On March 27, Brunei announced the death penalty for the LGBT community. Starting from April 3, Bruneians who are caught as an LGBT will be stoned to death by law. Consequently, Brunei became the first country in Asia to implement capital punishment for being a part of the LGBT community.
Previously, Brunei’s law on the same offence punishes the offender with a 10-year imprisonment. With the new amendment, Brunei took a turn to implement the traditional Islamic death sentence.
Back in 2014, Brunei was the first East Asian country to introduce Islamic punishments for out-of-wedlock pregnancies and for people who skipped Friday prayers. At the same time, they’ve implemented extreme punishments for theft and robbery by severing limbs and flogging (whipping or caning).
On social media, netizens were upset with the capital punishment, spawning numerous criticisms on the act along with the Sultan of Brunei.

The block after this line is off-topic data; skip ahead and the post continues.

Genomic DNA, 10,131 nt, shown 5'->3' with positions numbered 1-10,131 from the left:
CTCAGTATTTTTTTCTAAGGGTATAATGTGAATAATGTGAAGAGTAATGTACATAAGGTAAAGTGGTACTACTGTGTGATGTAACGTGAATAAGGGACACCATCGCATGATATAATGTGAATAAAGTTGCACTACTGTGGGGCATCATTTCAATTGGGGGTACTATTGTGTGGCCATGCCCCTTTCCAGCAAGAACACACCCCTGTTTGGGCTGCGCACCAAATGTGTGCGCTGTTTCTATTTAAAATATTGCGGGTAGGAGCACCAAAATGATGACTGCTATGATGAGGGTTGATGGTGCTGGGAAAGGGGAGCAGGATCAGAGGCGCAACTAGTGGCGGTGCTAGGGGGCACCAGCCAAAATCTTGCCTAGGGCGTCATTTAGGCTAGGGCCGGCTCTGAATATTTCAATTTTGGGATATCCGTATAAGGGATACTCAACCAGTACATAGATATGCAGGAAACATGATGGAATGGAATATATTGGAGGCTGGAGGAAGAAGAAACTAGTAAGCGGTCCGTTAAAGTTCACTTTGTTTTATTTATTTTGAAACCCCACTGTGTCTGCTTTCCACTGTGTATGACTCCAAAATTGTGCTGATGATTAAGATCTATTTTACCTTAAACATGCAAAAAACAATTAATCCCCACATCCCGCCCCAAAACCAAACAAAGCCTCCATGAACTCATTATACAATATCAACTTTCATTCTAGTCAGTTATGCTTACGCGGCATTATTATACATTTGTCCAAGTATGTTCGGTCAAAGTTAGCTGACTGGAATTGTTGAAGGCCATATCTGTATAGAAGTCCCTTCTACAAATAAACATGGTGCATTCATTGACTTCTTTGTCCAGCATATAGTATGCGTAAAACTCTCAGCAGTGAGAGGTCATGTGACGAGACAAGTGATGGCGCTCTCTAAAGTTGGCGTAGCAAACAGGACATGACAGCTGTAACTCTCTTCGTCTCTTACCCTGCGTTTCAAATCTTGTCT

Nevertheless, the new law also attracted a huge crowd of supporters. Some netizens actually respect the decision and hope for the same law to be implemented in their own countries.
Undoubtedly, multiple human rights groups have urged Brunei to abandon the law. Many saw it as a violation of human rights that would bring the country closer to conservative Arab states.
Is capital punishment on LGBT community too excessive? Or is it the right move for Brunei, as an Islamic country, to follow the Syariah law?